Among my favorite writings is a tale he wrote called “The Solitary Pine.” Writing from the perspective of a great pine tree standing in a large field, the tree tells its life story to a Buddhist priest in a dream. The tree recounts how other nearby trees grew faster, stronger and taller, but inevitably were cut down by loggers. Before they left, they bragged about becoming lumber for large temples or government buildings, only to disappear over time. This pine tree had crooked branches but continued growing by itself in the field. Alone, it weathered great storms, snow, floods and violent earthquakes, fighting feelings of deep loneliness. At times with no other choice, woodcutters would come to cut down the pine tree, sparking feelings of terror in it. From the depths of its being, a great energy surged forth “To live!”, moving the universe and scaring off the woodcutters. The tree has lived more than a thousand years and now provides shade to travelers and home to birds.
“Shout of Buddha” translator Joan Sweeny recounted how she first heard “The Solitary Pine,” during a time of “great darkness in my life.” She wrote, “In my confusion and depression, I heard a bright, cool, joyous voice. Through the barriers of language, in a capsule version, Akegarasu spoke to me clearly. The life of the pine tree came to me as the most vivid possibility of what my life too could be.”
When I first read Akegarasu’s writings, I didn’t know what to make of him. Honestly, he seemed like an egotist, always talking about himself. I think I now understand where he’s coming from. Jodo Shinshu and other forms of Buddhism often become doctrine-like teachings that people espouse, debate and become attached to, encumbering their thinking. In this way, people even think the Buddha is their savior. However, all Buddhism is supposed to be upaya, “expedient means,” like a raft getting us across the river to understanding. Somehow that raft has become a possession, something to obey, hide behind, or rely on. Akegarasu wants to crush it.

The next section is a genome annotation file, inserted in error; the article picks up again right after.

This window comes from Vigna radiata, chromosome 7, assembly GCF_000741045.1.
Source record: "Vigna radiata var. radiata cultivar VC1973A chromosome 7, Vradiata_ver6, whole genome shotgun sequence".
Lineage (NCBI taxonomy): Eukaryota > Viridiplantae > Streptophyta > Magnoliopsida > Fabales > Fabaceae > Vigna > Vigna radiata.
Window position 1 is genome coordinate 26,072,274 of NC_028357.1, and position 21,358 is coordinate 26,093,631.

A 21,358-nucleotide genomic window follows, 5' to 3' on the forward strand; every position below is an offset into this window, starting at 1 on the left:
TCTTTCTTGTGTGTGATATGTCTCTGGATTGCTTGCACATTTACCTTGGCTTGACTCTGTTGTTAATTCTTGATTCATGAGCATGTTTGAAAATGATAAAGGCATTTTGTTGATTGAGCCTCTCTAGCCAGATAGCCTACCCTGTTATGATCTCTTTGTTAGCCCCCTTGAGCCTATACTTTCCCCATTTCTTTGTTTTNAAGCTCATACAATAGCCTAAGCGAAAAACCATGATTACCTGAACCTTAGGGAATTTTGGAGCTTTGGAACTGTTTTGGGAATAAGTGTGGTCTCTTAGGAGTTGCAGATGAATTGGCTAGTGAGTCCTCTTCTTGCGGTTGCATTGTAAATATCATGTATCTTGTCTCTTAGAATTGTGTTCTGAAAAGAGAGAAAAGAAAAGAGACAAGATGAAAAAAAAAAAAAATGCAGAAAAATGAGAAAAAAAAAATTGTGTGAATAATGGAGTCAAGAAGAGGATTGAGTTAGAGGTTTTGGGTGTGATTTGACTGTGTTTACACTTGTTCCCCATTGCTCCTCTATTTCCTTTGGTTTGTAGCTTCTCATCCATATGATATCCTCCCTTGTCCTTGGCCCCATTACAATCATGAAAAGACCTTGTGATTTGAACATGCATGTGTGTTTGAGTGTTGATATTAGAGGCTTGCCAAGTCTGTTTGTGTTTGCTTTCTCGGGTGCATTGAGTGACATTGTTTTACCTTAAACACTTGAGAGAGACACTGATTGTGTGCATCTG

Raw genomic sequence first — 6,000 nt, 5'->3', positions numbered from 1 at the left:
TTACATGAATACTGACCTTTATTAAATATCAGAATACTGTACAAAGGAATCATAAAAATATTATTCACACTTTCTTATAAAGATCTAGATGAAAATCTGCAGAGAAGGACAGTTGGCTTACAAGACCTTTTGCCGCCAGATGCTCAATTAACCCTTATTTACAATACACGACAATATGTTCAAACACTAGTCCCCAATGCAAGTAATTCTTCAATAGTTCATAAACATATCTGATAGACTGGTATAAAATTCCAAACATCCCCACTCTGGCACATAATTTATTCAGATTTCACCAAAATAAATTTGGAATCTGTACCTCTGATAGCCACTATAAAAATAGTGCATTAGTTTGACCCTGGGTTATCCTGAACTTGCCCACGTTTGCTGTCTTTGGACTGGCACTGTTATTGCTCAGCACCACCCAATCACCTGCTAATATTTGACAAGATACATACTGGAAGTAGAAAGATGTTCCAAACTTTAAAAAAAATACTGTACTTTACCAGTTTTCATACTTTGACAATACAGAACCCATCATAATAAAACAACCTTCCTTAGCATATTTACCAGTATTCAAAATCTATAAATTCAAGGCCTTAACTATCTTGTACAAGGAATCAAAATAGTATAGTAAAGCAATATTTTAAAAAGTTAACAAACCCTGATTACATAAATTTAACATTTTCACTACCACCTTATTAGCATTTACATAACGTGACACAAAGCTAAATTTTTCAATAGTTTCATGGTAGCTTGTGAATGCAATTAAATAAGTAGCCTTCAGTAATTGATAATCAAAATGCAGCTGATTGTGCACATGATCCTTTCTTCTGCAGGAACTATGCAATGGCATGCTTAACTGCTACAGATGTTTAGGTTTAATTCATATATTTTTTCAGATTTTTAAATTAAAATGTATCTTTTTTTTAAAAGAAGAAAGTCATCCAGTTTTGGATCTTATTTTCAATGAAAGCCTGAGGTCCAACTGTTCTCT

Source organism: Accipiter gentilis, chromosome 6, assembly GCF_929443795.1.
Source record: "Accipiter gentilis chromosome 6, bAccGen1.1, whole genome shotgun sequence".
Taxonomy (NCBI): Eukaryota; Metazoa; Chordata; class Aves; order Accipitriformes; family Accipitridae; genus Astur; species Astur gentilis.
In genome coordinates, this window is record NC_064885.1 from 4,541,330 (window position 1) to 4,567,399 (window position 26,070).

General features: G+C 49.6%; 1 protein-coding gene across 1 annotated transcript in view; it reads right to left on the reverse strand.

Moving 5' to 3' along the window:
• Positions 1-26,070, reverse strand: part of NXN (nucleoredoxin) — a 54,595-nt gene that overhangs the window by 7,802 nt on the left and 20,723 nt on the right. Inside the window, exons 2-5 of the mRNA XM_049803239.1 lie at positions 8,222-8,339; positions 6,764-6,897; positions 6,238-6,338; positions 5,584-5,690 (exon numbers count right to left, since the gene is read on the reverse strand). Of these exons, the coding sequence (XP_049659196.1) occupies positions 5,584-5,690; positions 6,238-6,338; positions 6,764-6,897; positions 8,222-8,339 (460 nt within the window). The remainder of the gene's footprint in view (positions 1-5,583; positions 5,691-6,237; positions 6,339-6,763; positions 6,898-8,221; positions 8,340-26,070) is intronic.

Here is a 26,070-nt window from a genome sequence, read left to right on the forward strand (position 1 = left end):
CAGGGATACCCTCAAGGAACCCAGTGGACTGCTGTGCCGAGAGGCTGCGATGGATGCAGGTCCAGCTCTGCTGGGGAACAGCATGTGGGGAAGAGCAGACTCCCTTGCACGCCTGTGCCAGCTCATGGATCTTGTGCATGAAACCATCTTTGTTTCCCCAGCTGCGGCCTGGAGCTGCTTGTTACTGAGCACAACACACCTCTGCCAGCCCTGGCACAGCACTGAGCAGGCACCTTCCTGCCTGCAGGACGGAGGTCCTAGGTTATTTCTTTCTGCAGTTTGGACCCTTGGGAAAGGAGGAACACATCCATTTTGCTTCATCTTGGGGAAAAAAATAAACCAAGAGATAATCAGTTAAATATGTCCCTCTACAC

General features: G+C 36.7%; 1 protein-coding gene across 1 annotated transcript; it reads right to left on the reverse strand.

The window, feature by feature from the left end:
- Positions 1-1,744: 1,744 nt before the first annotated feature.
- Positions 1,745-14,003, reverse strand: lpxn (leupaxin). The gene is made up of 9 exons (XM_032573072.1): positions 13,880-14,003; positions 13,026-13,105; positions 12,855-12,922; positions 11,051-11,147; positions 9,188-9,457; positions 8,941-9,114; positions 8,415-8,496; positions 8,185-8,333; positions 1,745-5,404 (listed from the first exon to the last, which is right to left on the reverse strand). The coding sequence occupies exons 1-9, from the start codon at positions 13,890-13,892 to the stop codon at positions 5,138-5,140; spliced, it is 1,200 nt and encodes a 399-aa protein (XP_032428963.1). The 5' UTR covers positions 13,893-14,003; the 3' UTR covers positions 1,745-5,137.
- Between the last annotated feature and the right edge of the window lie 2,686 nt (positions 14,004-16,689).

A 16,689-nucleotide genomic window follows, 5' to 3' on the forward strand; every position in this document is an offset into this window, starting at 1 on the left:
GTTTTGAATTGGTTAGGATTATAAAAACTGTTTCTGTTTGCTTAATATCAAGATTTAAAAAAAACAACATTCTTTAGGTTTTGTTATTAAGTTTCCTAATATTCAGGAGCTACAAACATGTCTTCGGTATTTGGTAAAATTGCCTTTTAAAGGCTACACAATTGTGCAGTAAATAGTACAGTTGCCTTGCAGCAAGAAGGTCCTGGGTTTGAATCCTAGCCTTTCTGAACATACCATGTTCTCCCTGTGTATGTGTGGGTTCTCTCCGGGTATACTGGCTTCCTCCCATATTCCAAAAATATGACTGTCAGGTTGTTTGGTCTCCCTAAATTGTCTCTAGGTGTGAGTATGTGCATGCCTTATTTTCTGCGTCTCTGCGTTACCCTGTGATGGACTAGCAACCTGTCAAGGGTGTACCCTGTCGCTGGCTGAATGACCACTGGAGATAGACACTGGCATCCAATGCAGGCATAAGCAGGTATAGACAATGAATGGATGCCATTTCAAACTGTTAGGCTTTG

Likewise, any sense of “self” that Akegarasu felt, any sense of accomplishment or understanding, I think Kiyozawa wanted to “crush.” As Akegarasu said, his teacher “crushed and crushed me,” until nothing was left except complete liberation.
For Rev. Akegarasu, life itself is most precious. Everything else just stands in the way. He points to a flower: “I hold here a single violet. The Kegon Sutra, Lotus Sutra… Bible, Upanishads, Analects of Confucius—none of them can compare to this single violet. Things made by a person’s hands or words that come out of his mouth are always secondary as compared with the person himself. Something that is made cannot compare with something that is born.”
Rev. Akegarasu wrote: “Not to lean on anyone else, or on any God or Buddha; not to tremble before destiny or become tangled up in circumstance: to grow into real independence! I recorded the birth cry of the liberated soul and traced the form of the free man… Look at truth. Talk truth. Throw away those conventional rules which don’t help at all. Touch life the way you want to. Inevitably, all people must make their Declaration of Independence along with me.”
-Rev. Yamada is editor at Higashi Honganji’s Shinshu Center of America